The paired-rotor, tight-receptor mechanism requires a compliant drive mechanism to operate properly. With an excessively stiff drive mechanism, even bulky competing ligands would routinely be forced through the gap (which must permit their passage in order to avoid failure by mechanical obstruction, regardless of drive stiffness). With a sufficiently compliant drive mechanism, however, the rotor moves (on short time scales) as if in free rotational diffusion. The rotational relaxation time for a rotor this size is <107 s<10^{-7} \mathrm{~s}, assuming a mean viscosity

Figure 13.2. A sorting rotor as in Figure 13.1, but with an auxiliary rotor that forces bound molecules to pass through a totally enclosed state, effectively excluding molecular species that are unable to fit within a volume of defined size and shape (for discussion, see Section 13.2.1d). The alignment of the primary and auxiliary rotors can be ensured by means of a geared interface (not shown).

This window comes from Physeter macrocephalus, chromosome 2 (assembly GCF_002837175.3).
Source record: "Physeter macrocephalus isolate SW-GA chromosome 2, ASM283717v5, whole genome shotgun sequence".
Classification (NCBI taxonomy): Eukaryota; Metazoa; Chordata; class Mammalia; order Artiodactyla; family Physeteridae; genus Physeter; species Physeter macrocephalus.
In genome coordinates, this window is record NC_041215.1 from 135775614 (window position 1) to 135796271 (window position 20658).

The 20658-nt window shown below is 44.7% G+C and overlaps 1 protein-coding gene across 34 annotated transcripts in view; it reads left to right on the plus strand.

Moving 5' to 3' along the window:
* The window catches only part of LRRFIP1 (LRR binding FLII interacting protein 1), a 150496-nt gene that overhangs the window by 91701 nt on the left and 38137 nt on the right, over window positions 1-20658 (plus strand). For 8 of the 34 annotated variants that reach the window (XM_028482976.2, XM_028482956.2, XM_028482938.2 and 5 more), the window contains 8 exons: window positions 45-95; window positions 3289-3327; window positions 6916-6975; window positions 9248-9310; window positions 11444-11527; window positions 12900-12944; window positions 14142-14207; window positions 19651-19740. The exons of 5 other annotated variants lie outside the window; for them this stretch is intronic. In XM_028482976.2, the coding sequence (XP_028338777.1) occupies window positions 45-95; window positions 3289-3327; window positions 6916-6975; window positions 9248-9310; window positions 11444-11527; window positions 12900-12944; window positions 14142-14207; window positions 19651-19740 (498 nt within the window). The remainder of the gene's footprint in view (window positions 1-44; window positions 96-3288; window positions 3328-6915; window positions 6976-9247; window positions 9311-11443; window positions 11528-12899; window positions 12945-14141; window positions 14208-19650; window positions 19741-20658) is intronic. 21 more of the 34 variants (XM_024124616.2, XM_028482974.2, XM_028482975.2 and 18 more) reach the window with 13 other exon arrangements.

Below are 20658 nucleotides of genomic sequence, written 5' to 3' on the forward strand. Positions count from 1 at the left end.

of the surrounding medium like that of water (Creighton, 1984). Accordingly, in a system transferring receptors at mean intervals of 106 s10^{-6} \mathrm{~s}, a bulky competing ligand momentarily blocked by a barrier has ample time to be carried backward by several receptor diameters and escape into the surrounding solution. A nonlinear compliance can provide a small driving force (e.g., 1012 N\sim 10^{-12} \mathrm{~N}, measured at the rotor rim) with negligible stiffness over a certain angular range of motion (e.g., several radians), while providing a strong, stiff constraint that prevents larger excursions of the rotor relative to an underlying drive mechanism of ordinary stiffness. This appears to meet the relevant constraints.

Mechanisms of this sort can strongly discriminate against ligands unable to fit within the space occupied by the preferred ligand. This capability is exploited in the analysis of staged cascades for purification of input streams.